Michigan may soon be getting its own hydrogen fuel station, as the state’s Mass Transportation Authority adopts hydrogen as its favored alternative energy. Earlier in the year, the agency had placed an order for a fleet of buses that ran on rechargeable lithium-ion batteries. The buses were meant to be an answer to the environmental concerns in the state while also cutting operating costs associated with public transit. After seeing buses that ran on hydrogen, however, the agency cancelled its previous order and purchased a fleet of fuel cell buses instead.
With hydrogen-powered transportation coming to Michigan, the state will need a fueling station capable of meeting the demands of the vehicles. Unwilling to wait for California’s hydrogen highway to reach the state, officials are building their own. The Tranportation Authority will be working with researchers from the Kettering University to ensure that the hydrogen facility is state-of-the-art.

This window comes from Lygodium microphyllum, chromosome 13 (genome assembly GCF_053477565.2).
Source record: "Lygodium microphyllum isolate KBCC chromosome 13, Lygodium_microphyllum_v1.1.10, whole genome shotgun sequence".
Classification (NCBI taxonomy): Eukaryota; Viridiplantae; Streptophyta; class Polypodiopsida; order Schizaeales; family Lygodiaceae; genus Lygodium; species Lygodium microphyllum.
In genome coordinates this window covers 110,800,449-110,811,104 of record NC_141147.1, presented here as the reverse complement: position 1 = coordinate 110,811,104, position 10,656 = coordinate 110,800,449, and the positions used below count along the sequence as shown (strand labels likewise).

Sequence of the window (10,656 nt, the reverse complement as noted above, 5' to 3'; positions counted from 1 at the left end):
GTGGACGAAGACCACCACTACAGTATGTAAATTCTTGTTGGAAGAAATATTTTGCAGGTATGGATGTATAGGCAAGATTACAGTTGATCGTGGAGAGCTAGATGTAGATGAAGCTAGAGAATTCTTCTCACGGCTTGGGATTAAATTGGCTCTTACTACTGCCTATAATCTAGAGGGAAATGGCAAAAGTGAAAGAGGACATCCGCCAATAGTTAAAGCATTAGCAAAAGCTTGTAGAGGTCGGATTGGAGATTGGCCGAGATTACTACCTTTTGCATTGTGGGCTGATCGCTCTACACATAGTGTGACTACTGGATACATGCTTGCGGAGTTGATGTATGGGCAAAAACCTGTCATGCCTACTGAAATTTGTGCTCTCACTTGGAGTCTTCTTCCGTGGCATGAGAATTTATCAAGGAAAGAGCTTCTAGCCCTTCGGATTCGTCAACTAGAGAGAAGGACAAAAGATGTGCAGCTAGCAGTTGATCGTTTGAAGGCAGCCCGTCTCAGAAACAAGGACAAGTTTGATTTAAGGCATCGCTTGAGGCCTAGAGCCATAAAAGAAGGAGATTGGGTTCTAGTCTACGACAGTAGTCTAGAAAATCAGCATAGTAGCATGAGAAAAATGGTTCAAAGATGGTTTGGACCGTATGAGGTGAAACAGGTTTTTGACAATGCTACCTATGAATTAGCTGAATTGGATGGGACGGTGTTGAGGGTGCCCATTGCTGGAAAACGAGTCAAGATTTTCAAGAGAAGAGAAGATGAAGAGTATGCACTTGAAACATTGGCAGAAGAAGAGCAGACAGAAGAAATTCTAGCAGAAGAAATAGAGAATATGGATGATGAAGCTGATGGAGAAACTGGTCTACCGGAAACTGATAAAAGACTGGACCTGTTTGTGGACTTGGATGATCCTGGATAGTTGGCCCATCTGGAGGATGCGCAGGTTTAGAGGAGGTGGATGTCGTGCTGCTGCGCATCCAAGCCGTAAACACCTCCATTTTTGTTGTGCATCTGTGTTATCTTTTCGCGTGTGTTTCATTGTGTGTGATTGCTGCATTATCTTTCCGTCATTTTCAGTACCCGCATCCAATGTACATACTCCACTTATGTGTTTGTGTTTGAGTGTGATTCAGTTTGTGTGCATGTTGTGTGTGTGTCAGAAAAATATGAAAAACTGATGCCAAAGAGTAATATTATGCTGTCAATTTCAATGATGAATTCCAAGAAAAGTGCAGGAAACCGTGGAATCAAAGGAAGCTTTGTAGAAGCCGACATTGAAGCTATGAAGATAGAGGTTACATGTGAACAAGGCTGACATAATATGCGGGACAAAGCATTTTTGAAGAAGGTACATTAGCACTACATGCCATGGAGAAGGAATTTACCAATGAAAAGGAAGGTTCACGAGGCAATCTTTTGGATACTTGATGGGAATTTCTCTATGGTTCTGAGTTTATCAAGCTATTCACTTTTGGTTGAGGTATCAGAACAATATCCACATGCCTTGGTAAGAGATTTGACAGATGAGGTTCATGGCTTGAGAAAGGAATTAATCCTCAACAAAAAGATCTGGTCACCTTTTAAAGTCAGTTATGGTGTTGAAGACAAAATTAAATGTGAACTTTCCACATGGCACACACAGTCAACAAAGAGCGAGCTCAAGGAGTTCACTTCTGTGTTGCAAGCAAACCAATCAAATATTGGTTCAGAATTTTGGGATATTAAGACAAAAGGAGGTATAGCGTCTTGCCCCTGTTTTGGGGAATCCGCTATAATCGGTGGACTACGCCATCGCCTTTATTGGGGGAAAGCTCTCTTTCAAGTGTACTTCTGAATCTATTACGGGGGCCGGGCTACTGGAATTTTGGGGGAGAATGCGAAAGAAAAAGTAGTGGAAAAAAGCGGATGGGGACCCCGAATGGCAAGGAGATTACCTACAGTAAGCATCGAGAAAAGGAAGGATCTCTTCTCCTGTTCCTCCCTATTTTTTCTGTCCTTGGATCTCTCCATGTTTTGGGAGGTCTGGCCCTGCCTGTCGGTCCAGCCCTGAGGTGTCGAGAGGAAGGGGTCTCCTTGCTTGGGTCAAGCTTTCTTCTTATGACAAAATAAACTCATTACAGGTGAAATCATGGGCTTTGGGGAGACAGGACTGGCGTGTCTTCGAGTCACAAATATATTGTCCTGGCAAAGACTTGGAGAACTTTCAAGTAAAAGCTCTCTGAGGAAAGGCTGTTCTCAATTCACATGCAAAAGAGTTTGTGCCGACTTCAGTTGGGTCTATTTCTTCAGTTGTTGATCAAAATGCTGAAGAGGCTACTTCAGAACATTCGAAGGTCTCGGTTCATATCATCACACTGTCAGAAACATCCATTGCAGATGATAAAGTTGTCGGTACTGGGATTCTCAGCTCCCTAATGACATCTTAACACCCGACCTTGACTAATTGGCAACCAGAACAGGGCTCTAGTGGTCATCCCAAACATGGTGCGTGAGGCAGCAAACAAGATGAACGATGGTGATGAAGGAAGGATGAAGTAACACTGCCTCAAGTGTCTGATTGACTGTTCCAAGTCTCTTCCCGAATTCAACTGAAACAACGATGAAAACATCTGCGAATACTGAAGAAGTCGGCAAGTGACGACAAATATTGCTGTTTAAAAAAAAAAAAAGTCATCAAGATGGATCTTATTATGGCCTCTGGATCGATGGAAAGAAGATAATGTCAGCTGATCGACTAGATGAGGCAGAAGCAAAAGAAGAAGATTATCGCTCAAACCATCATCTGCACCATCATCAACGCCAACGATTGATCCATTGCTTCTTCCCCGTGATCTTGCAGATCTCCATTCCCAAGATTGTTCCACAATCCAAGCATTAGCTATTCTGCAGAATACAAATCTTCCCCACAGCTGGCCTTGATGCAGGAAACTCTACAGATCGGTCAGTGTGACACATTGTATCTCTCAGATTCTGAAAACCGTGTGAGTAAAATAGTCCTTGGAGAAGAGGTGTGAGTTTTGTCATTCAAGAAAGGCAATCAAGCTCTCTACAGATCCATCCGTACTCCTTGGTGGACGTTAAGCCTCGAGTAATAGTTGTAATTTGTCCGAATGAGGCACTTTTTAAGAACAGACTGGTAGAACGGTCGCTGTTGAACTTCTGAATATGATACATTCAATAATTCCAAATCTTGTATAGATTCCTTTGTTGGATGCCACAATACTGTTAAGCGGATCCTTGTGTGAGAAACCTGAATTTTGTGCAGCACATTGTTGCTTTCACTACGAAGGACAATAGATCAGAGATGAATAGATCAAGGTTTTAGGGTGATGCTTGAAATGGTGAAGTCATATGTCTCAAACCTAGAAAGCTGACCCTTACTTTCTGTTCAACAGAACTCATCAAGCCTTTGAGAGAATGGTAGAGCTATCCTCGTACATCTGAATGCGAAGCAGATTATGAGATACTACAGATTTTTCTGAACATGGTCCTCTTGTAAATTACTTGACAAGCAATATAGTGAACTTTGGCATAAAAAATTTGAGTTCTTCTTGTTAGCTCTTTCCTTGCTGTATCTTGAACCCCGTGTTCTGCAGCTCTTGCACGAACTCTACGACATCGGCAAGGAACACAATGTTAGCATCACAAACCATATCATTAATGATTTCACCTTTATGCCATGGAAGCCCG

The facility is scheduled for completion by spring of 2012, around the same time the hydrogen-powered buses will arrive in the state. Inspired by the work done in California to make a hydrogen generation facility completely sustainable, the Transportation Authority will be building a massive 20-acre solar farm that will provide power to the entire station. This will make the station completely energy independent.
As more governments warm to the concept of hydrogen fuel, they may choose to follow suit and build such facilities themselves.